Esther, woman of God
The Rev. Kathy Brumbaugh, Special Writer
Background text: Esther 4:14c
Devotional text: Philippians 4:13
Last week, in honor of Mother’s Day, we began looking at the life of Queen Esther, a young Hebrew woman who became the Queen of Persia. Her story is told in the Old Testament.
Today, we will begin where we left off in the story. We have learned that Haman, who held a high position under King Xerxes, was set on killing Mordecai, Esther’s cousin, along with the entire Jewish nation living in the Persian Empire. Mordecai was also Esther’s father, having adopted her after her parents died.
In chapter 3:8-11, Haman had tricked the king into allowing this to happen by misrepresenting the Jews, calling them a “dispersed and scattered people … who do not obey the king’s laws.” All this was because Mordecai would not kneel before Haman to show honor to him. Mordecai, a believer in the one true God, would bow before no man.
Mordecai asked Esther to intervene with her husband to save her people. We find in chapter 4:14c Mordecai’s words to Esther: “And who knows but that you have come to a royal position for such a time as this?”
The queen knew no one was allowed to go before the king, even his wife, unless they were summoned. So, she went to stand by the inner court. When the king saw her, he invited her in, because he loved her very much. Asking her what she wished of him, he added he would gladly give to her up to half the kingdom.
Esther knew that to boldly confront the wrongdoing of Haman would not be welcomed by the king. Instead, she simply asked that the king, along with Haman, attend a dinner she would prepare. Meanwhile, Haman, who was full of himself and excited about being invited to dinner with the king, had a 75-foot gallows built for the death of Mordecai. It seemed the death of Mordecai would be imminent.
Going to chapter 6, that night King Xerxes had trouble sleeping. He got up and started to read some past reports, discovering the report that told of the failed assassin attempt against his life. The report told how Mordecai was the one who discovered the plan of the assassins and reported it, thus saving Xerxes’ life.
The next day, taking Haman aside, the king asked Haman’s advice on how to properly reward a man to be honored by the king. Haman, believing the king was talking about him, answered with an elaborate plan to honor such a man with “a royal robe the king has worn, and a royal horse ridden by the king with a royal crest on its head … and to lead the man through the city proclaiming, ‘This is what is done for the man the king delights to honor’.”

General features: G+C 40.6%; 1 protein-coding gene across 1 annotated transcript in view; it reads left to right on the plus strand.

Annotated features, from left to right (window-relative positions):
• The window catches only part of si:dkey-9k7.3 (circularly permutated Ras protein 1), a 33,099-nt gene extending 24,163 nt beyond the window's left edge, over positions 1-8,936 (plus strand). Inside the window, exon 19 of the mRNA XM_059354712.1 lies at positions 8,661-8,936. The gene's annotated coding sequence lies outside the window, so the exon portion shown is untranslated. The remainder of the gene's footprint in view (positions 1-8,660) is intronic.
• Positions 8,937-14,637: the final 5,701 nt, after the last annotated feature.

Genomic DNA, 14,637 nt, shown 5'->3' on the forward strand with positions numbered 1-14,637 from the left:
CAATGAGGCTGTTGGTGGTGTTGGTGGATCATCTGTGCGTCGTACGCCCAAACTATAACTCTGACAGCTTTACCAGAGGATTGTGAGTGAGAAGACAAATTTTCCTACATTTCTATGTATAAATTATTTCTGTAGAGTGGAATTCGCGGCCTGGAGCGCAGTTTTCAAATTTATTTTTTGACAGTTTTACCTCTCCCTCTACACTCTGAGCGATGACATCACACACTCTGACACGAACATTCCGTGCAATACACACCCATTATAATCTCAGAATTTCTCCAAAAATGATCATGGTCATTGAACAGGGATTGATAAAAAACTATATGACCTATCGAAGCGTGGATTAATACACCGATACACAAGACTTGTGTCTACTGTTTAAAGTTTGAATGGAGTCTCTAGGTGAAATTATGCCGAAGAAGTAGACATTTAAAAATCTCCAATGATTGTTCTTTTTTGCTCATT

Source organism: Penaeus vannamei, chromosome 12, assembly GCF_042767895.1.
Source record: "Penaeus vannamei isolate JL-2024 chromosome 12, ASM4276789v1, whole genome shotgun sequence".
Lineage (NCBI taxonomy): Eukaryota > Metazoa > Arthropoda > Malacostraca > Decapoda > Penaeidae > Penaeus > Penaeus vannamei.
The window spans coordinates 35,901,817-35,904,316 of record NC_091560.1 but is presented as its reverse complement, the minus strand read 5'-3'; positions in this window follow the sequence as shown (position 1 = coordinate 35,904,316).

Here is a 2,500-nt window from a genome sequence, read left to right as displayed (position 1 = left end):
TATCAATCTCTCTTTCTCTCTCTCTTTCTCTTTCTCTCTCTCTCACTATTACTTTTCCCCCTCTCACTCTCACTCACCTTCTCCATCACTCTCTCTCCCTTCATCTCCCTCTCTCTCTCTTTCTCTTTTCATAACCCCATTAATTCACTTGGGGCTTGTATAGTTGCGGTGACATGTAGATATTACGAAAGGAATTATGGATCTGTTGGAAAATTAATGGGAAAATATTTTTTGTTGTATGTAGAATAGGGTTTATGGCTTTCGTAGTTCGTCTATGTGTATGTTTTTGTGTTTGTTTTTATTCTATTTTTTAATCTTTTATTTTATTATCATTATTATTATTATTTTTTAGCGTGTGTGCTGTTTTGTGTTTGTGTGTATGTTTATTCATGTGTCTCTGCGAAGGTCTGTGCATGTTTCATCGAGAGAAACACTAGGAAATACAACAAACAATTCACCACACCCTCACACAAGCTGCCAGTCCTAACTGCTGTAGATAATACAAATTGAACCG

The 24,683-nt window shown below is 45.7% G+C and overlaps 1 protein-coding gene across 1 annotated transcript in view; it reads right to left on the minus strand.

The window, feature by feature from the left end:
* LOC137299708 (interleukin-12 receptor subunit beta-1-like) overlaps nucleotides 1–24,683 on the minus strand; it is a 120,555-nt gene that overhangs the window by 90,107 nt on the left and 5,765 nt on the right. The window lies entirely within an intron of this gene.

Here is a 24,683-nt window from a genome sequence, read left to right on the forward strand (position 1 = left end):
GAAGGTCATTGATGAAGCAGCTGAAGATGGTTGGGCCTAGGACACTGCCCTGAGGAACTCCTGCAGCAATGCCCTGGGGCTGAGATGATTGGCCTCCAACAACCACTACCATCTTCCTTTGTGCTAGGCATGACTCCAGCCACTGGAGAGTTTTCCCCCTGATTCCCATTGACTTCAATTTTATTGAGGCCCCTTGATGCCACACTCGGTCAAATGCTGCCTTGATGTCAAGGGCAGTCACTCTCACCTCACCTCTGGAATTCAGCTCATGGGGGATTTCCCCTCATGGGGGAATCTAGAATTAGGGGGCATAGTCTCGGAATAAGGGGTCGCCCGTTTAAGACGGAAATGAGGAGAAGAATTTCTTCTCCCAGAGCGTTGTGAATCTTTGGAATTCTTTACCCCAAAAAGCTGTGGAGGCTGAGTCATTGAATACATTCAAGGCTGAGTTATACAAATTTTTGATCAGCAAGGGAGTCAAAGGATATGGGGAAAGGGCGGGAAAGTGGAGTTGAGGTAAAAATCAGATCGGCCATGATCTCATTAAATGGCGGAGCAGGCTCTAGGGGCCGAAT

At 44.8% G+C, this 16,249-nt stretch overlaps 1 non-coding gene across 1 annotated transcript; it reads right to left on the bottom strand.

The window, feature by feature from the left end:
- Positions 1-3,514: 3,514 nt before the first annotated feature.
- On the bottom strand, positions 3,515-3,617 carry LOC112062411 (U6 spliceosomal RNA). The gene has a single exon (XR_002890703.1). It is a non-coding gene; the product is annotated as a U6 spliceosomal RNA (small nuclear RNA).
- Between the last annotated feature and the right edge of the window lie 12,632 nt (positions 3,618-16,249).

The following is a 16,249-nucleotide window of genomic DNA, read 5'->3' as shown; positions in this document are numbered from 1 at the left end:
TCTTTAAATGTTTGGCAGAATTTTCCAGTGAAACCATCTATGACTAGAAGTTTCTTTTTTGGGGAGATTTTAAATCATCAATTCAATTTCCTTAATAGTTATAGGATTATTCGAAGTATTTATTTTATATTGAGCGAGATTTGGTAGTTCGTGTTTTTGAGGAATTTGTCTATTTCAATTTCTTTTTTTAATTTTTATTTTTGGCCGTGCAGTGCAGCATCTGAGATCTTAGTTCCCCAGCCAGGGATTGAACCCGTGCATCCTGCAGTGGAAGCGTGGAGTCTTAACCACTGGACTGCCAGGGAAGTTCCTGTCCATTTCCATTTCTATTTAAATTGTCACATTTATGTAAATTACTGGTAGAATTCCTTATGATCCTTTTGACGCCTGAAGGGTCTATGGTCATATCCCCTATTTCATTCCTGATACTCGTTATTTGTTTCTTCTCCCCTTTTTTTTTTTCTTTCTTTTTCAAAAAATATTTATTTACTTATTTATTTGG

The king was pleased with Haman’s response. Then, to Haman’s shock and fear, in verse 10, the king commanded Haman to go at once and do it all for Mordecai, the Jew.
Can you imagine this scenario? The very man that Haman was planning to put to the gallows, the king was honoring. Haman, who used the king’s own decrees in a deceptive way to punish Mordecai, was soon to have his treachery exposed.
In the next chapter, again the king and Haman are invited to dinner with Esther. She had told the king at their first dinner that she would tell him her request at the second dinner. Once again, the king offered her up to half the kingdom.
This time, however, Esther responded with the request for King Xerxes to save her people. Her words in verses 3-4 are: “ … If I have found favor with you, O king, and if it pleases your majesty, grant me my life; that is my petition. And spare my people; this is my request … ”
We have to remember here that Xerxes is the king over all the land. No one tells the king what to do. It is best if the king comes to his own conclusion in matters. Esther knew this very well. As she was used by God to save her people, the Holy Spirit gave her just the right words to use. These were the words that angered the king, causing him to ask Esther to name such a villain. Esther, of course, named Haman.
Haman, the proud, the haughty, the one who wanted people to kneel before him, was hanged on his own gallows.
Continuing to the end of Esther’s story, Mordecai received Haman’s estate and position from the king, making him only second to the king himself. A new edict was announced by the king for the safety of the Jewish people who dwelt in his land.
As noted in chapter 10, Mordecai became pre-eminent among the Jews and was held in high esteem “because he worked for the good of his people and spoke up for the welfare of all the Jews.”
The great Queen Esther had broken through the cultural norms of the time. Women were to hold their tongues and serve within their homes. As queen, she had access to the leader of the nation, yet that only went so far. Even the queen had to be invited to come into the king’s presence.
It was the words of Mordecai, as prompted by God, that gave the courage to Esther to speak her request to Xerxes. She was the only person in the right place and at the right time to save her people from destruction. With the boldness presented by the spirit of God, Esther stepped outside of her cultural role and risked her own life to save her people.
This is our lesson in the story of Esther. God uses us, if we let him. God can do important things through the least of us, if we but answer his nudgings and take a step, a risk, to answer his call.
Esther did it. She wasn’t even a Persian woman, yet she found great favor with the king, so much so that he gave her the queen’s crown and even offered her up to half the kingdom. Esther answered God’s call and placement on her life not to become wealthy and powerful, but to remain faithful to God and to be used to save the Jewish people.
It is said that God uses the ordinary to do the extraordinary. We can all take this lesson from Esther, the queen of Persia.